This year, the company grew to seven people and aims to expand even more to add to its sales and manufacturing teams. Having been funded mostly by friends and family investors, Lazarus3D plans enter its first equity round this year. They're raising $6 million.

"Every generation in medicine, people look back at what was done before and think 'Man, that was barbaric,'" Jacques said. "Fifty years from now, we're going to look back and think, 'Man, back then we used to just give someone a patient to learn how to do physical skills on? That seems crazy.'"

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Building Houston

 
 

Tvardi Therapeutics Inc. has fresh funds to support its drug's advancement in clinical trials. Photo via Getty Images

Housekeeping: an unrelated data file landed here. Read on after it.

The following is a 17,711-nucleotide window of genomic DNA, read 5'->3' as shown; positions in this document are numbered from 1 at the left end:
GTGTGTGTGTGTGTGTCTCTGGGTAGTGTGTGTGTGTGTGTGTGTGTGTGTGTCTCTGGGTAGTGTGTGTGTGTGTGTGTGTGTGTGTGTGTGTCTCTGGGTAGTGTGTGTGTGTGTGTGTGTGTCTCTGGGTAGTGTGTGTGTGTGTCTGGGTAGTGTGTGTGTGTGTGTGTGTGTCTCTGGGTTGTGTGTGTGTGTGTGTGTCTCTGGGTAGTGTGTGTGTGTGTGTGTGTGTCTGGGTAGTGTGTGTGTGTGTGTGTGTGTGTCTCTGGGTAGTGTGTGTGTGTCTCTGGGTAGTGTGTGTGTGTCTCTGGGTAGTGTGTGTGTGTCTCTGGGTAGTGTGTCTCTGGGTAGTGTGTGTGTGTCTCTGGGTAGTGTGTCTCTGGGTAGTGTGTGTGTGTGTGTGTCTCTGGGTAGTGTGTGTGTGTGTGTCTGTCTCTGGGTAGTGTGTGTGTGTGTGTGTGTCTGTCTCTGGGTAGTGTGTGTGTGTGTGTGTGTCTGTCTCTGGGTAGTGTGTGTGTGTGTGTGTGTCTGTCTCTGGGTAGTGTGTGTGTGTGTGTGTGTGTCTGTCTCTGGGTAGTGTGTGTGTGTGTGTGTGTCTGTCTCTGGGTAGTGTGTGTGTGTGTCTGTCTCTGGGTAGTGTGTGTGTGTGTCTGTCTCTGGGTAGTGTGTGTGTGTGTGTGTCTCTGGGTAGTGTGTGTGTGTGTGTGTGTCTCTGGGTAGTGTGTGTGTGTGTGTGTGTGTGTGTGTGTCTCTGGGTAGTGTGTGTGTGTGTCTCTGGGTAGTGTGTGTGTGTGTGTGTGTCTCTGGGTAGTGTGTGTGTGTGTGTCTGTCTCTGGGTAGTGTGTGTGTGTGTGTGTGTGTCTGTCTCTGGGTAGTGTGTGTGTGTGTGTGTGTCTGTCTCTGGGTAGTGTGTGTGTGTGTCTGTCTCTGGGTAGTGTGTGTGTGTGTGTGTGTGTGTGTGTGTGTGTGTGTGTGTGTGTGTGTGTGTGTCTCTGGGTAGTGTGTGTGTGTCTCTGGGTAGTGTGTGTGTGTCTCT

A Houston-based clinical-stage biopharmaceutical company has raised millions in its latest round.

Tvardi Therapeutics Inc. closed its $74 million series B funding round led by new investors New York-based Slate Path Capital, Florida-based Palkon Capital, Denver-based ArrowMark Partners, and New York-based 683 Capital, with continued support and participation by existing investors, including Houston-based Sporos Bioventures.

"We are thrilled to move out of stealth mode and partner with this lineup of long-term institutional investors," says Imran Alibhai, CEO at Tvardi. "With this financing we are positioned to advance the clinical development of our small molecule inhibitors of STAT3 into mid-stage trials as well as grow our team."

Through Slate Path Capital's investment, Jamie McNab, partner at the firm, will join Tvardi's board of directors.